“I’ll never forget the Richard Armstrong line from when we started out early to collect Christopher,” Hill began. “I said, ‘Richard, how did you understand in the late 1980s and early ’90s just how important Christopher Wool is?’ And Richard said, ‘I’ve studied abstraction, and what Jackson Pollock started, Christopher Wool is ending—with an exclamation point.’ [Wool] is very much in the tradition of abstract painting. Even a nine-letter painting like that, it’s how the words array, how they line up. It’s an abstraction, you see the paint dripping down. We have another nine-letter painting, called Untitled (1989), [that] we showed in Hong Kong. But this one—I first saw this in the drawing form, and then a friend of mine bought it, and I saw this painting in her house. And with art, if you’re patient, often things come your way, and so it was about two years ago, Lawrence Luhring calls me up and says, ‘Tom, that painting, if you want it….’ and I said, ‘Okay!’” “That’s a long time to wait,” I observed. “It’s a particularly long time to wait,” Hill continued, “because I bought my first nine-letter painting a long time ago, and the difference in the price was, wow! But sometimes you just have to bite the bullet.”
Christopher Wool, Untitled (2007)
Christopher Wool, Untitled, 2007. © Christopher Wool. Courtesy of Luhring Augustine.
“This was in the Guggenheim Museum’s retrospective [in 2013–14], and it was up the ramp, and after the retrospective, I found that it was owned by [Benedikt] Taschen,” Hill said. “Taschen has a history of buying great works and doing major catalogues, and then sometimes deciding to part with them. So when this came up for auction at Sotheby’s, I got it, and a friend of mine was the underbidder—he lost out, but he ended up buying the next one that came up, also at Sotheby’s. He has about six Christopher Wools. What you find is, there’s almost a community among the museum people, including the curators like Katherine Brinson and Richard Armstrong, including Neil Benezra. I remember I was on the board of the Hirshhorn Museum and Sculpture Garden when the Hirshhorn bought its first Wool, and it was Neil Benezra, who was the deputy director and now runs SFMOMA, who said, ‘We are buying this picture.’ That was 1995, ’96. Benezra pounded the table.…Anyway, this painting, sometimes you get fixated about a work, but if you’re patient, sometimes good things happen.”
Christopher Wool, Untitled (2015)
Christopher Wool, Untitled, 2015. © Christopher Wool. Courtesy of Luhring Augustine.
“This was in the Bushwick show at Luhring Augustine,” Hill recalled. “Christopher wanted to keep this painting. I talked to Roland [Augustine] and Lawrence [Luhring], and they said, ‘He tends to keep one painting from each show, and it’s this one’—but that’s the one painting I wanted! But he did sell it. And I said, ‘Christopher, what inspired you around this painting?’ And he said he gets a lot of inspiration from music, and not just film, but also experimental films. And he said, ‘There’s this scene in [the 1990 film] Goodfellas,’ and I said, ‘What?’ He said, ‘Yeah, there’s a scene in Goodfellas where the guy that they thought was dead was in the trunk of the car, and they go to his mother’s house and she’s cooking an Italian meal and in the middle of the meal they hear thumping—because the guy’s not dead, they didn’t finish him off. And during the meal there’s a black cat, and he’s walking back and forth.’ And Christopher said, ‘In this, I’m thinking about convergence, and not necessarily a cat, but about things coming from different angles, and surprises. And in the movie, they go and put a bullet in the guy’s head and then they go on!’ And this is a completely new direction for Christopher, and what you’re gonna see at Corbett vs. Dempsey in Chicago (where a Wool exhibition opens on Friday) carries on with a lot of Rorschach blots. And this was, as you know, prominent in Hong Kong, it was the first thing that you saw. Christopher wanted it there.”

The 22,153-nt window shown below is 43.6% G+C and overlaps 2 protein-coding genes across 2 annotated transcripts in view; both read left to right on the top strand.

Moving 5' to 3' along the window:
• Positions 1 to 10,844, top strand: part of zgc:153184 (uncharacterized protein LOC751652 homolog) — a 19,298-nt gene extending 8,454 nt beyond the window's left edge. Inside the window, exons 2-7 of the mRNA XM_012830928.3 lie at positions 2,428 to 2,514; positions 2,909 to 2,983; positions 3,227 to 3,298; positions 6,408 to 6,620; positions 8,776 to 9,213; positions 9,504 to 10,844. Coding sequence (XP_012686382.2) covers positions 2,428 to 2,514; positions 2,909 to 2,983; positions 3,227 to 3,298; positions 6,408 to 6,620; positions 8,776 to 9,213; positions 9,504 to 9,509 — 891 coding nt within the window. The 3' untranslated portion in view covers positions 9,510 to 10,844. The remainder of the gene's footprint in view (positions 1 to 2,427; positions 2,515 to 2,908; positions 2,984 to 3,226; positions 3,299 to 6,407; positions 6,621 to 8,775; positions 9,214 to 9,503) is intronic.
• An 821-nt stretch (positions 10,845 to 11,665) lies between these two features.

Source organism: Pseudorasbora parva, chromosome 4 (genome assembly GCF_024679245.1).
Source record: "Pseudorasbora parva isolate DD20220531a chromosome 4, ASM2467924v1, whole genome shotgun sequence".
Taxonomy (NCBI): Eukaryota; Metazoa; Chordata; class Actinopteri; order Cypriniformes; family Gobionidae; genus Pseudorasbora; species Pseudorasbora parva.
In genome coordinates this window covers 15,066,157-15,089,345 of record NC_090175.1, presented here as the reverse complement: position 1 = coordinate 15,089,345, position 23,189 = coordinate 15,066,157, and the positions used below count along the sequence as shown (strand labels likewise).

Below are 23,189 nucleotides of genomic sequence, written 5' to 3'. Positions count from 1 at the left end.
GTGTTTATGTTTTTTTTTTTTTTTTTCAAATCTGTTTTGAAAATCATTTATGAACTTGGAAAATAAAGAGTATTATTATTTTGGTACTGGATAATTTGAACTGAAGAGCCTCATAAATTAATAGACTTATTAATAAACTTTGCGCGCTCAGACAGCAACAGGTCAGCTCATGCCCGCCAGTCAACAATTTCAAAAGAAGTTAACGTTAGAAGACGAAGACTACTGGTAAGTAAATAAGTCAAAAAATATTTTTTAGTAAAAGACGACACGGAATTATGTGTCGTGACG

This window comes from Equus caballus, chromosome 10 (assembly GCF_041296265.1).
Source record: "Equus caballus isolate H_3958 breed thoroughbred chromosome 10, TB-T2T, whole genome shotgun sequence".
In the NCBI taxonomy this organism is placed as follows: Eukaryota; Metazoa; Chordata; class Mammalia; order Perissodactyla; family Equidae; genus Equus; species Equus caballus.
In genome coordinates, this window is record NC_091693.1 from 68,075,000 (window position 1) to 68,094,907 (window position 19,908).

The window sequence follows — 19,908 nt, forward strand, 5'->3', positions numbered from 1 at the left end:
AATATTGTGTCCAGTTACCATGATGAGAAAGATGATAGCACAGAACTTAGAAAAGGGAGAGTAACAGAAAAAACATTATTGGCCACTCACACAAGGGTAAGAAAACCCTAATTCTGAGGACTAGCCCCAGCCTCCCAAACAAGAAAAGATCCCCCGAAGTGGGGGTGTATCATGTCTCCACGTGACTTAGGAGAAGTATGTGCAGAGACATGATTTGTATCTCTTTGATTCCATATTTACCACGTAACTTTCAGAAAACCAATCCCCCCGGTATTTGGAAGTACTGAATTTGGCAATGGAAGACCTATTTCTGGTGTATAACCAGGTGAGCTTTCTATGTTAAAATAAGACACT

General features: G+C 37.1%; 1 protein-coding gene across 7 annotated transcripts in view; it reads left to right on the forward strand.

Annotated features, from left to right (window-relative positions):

Robert Gober, X Pipe Playpen (2013–14)
Installation view of Robert Gober, X Pipe Playpen, for “Maybe Maybe Not: Christopher Wool and the Hill Collection,” at the Hill Art Foundation. © Robert Gober. Photo by Matthew Herrmann. © Hill Art Foundation.
“I asked Christopher, because we have a lot of Robert Gober’s work, and so I said, ‘How would you feel about having Gober?’ He said, ‘Oh, you know, I’ve collaborated with him extensively,’ and so he said, ‘Yeah!’ But he got to choose which work, and so it’s the first thing you saw on the left—and it was the first thing you saw at the Museum of Modern Art’s Gober retrospective. I saw it at the Museum of Modern Art, and it was owned by Bob, it was in his own personal collection. We collect in the bronze area a lot of crucifixions, we have a lot of Old Master paintings with crucifixions. My wife is a devoted Catholic, I converted. And we have a grandson, so there’s the concept of a playpen. And then the pipes running through it, you have a prison. And at the edges of the pipes you have flesh because it’s curved, like skin. To me, it’s just very moving.”
Christopher Wool, three monotypes over photogravure, all untitled (2014)
“These usually are in East Hampton, right in our bedroom,” Hill explained. “Christopher said, ‘I want those,’ so I said, ‘Okay, you got ‘em!’ But I can’t wait to get them back to East Hampton.”
Correction: A previous version of this article incorrectly referenced two Christopher Wool works from 1989 as Untitled (SPOKESMAN) and Untitled (PRANKSTER). These works are both called Untitled. The text has been updated to reflect this change.